I'm not sure why Breathe, Annie, Breathe caught my attention. I'm not a fan of contemporary fiction, so that couldn't be it. Maybe it's because I hateI'm not sure why Breathe, Annie, Breathe caught my attention. I'm not a fan of contemporary fiction, so that couldn't be it. Maybe it's because I hate running, and a character that feels the same way spoke to me? Regardless, I picked up Breathe, Annie, Breathe and ran with it.
Annie's voice is easy to relate to. She's devastated by the death of her long-term boyfriend, and absolutely racked with guilt. One unfortunate event has her thinking about the 'what ifs' and paralyzed by her sense of loss.
The start of the book mirrored the beginning of a running program: it has spurts of energy, then lagged to catch its breath. But like a good runner would do, I stuck with it. As soon as Jeremiah crossed Annie's path, I was hooked. He was a mystery and I wanted to discover his secrets right along with Annie.
To be very honest, I think Jeremiah's story was the most interesting for me. Annie took the role of a secondary character because I really didn't care about her running struggles. I wanted to know why Jeremiah was so broken and flighty. He had a lot more depth than Annie, in my opinion. But to be fair, when Annie and Jeremiah interacted with one another, there were sparks and the story seemed to merge into one fluid path. Both needed something but didn't know how to cross the red ribbon to find healing.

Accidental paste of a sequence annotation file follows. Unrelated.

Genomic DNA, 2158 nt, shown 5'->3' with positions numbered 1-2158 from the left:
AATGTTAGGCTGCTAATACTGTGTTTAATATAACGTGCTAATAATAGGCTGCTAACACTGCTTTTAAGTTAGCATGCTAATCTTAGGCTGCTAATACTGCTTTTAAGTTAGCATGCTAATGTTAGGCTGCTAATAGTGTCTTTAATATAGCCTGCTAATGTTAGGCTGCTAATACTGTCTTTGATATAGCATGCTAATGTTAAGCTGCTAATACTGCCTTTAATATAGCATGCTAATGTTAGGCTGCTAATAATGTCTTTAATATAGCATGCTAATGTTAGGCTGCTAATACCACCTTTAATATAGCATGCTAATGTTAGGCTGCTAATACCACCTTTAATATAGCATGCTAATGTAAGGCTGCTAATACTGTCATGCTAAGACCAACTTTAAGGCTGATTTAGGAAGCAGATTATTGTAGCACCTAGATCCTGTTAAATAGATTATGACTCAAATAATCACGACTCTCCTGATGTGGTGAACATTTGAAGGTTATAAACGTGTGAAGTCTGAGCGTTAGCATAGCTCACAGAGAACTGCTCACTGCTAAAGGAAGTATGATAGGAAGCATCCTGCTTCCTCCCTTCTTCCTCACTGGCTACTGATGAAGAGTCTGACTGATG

For me, the ending wrapped up too quickly. As soon as Annie graduated high school it was like BAM! college life. That could have been a separate book easily, but I do see what the author was doing. The linear time period wasn't defined by a school year or calendar; instead, it was paced based on the time it would take to train for and run a marathon.
Overall, Breathe, Annie, Breathe was a quick read that had some emotional parts to give you the feels. There was enough sarcasm between the main characters to make you smile and believe their attraction (and resistance to it). If you want a break from your genre of choice, Breath, Annie, Breathe is a nice way to deviate from your normal path. ...more
This book is both captivating and infuriating at the same time.
The cover drew me in right away. What a gorgeous way to grab my attention! As I starteThis book is both captivating and infuriating at the same time.
The cover drew me in right away. What a gorgeous way to grab my attention! As I started reading, I realized there is a good bit of mystery going on in The Winter People. It's pretty apparent that Salome is different from most kids her age. We are led to believe that it has to do with her fear of winter after a near death experience as a child, but the reader quickly realizes there is more to her story.